Na Buachaillí Bána (the White Boys)


O, Dennis Browne I’d happily shake your hand
And not for love of you, but a desire to capture you
I would tie you up with a hempen rope
And I’d put my spear in your big belly.

For ’tis many a good lad you sent abroad
Whose return is envisioned along with help
Wearing red uniforms and lace trimmed hats
And the French drums playing for them

O budding tree, if your flowers wither
My despair that your roots did not set
Because I despaired in the time of the French
And the foreign armies on all sides

What purpose this game till the Spaniard comes
And the parliament taken from the kings control
Here’s the play that would bring us satisfaction
The land will be clear to us at low rents.

When comes the season we will slaughter
We will kill two thousand one hundred cattle
The English bulls will have little to roar about
When comes the season if we are alive

There will be leather aplenty for Irish shoemakers
And we will not ask for a pair less than a crown
We will have shoes without God’s measure
And we’ll not eat a meal again without meat

Johnny Gibbons, I give you my best wishes
You are far away from me in Germany
It was your pure heart which was always joyful
On this hill above there is faint help.

It is being recited to us from the author’s mouth
That the sloop will be destroyed whose crew was not baptised
If you do not come to our relief in this time of hardship
Great will be our misery at the head of the glenn

Johnny Gibbons and our Father Mallory
They are being protected out in the bog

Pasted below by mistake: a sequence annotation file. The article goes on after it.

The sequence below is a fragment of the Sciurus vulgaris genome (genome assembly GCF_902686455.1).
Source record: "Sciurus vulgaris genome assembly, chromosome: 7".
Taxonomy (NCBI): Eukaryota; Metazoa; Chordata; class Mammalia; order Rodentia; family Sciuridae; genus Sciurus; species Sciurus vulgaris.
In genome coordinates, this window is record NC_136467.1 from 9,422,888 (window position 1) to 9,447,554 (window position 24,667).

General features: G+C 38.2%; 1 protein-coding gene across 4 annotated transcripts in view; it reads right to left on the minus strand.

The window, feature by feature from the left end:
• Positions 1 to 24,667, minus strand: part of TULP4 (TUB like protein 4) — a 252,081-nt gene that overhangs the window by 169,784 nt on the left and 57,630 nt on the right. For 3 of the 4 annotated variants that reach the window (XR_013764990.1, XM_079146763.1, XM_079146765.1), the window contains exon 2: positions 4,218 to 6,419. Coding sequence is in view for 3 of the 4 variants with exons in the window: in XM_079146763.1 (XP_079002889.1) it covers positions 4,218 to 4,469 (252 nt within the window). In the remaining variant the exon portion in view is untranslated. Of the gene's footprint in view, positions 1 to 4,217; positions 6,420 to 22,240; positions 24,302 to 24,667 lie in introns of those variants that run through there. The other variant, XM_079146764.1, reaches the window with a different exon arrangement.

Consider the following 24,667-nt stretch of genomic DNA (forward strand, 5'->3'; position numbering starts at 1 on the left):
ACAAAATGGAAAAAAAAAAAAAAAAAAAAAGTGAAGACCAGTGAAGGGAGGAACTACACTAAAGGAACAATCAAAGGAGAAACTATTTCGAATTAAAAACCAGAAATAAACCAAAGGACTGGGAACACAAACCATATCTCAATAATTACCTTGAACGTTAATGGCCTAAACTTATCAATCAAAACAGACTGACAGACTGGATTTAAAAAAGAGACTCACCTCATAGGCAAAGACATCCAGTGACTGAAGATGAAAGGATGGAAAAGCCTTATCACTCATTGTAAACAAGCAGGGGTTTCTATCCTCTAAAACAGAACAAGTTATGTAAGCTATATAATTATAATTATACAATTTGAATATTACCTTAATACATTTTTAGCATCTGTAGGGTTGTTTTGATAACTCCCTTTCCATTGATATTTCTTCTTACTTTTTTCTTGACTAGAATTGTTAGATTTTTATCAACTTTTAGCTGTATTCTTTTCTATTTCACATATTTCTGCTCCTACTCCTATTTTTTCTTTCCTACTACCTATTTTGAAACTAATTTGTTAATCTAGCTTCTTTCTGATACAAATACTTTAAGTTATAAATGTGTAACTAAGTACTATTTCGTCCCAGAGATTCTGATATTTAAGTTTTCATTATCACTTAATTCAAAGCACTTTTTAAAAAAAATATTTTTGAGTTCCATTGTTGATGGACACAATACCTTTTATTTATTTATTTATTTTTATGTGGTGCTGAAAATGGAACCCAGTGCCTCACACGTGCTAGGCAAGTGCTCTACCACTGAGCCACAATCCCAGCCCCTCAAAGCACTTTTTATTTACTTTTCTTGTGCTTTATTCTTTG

Thirst and dishonour and cold of the night
They have not even a drop or a dram to drink

This is not how they lived but in abundance
And curses to them who didn’t care for him
Great is my fear if Jesus does not have
Them in his displeasure, and more with them.

The world knows that I didn’t kill a sheep
In the night nor hamstring a cow
If from my poem we win the day
May we be satisfied in this cause yet

We present Camas to Father Mallory
And a place of plenty for his cow
And we never again shall be banished
Without food or shelter out on the bog

There is a crippled bullock on the mountain
And everyone says he will not live very long
Coronel Martin is in charge on that side
And I believe that he deserves it.

There are a hundred men who put the money together
Who did not cut muscle nor eat the meat
But, clann Mac Eochagan, if you are in Ireland
Don’t let the destruction come to Erris Mor


The original was written in Irish by Antaine Ó Raifteirí (1784-1835); the above translation is by Proinsias Osborne

Click here for the original Irish version

The Whiteboys (Buachaillí Bána) were a secret organisation in 18th-century Ireland which used violent tactics to defend tenant farmer land rights for subsistence farming. Their name derives from the white smocks the members wore in their nightly raids. They sought to address rack-rents, tithe collection, excessive priests’ dues, evictions and other oppressive acts. As a result, they targeted landlords and tithe collectors. Over time, Whiteboyism became a general term for rural violence connected to secret societies.

The Right Honorable Denis Browne was High Sheriff of County Mayo in 1798, known variously as ‘soap the rope’ and ‘Donncha an rópa’. He dealt savagely with those who had participated in the White Boys Uprising. It was estimated that Denis Browne had 200 men hanged, 200 transported and 100 more pressed into service in the British Army overseas or salt mines on the Continent. A reign of terror was instituted, during which summary execution was possible for trivial offences or none. It was said that for a period, he had a man hanged in Castlebar every day.

Song Clip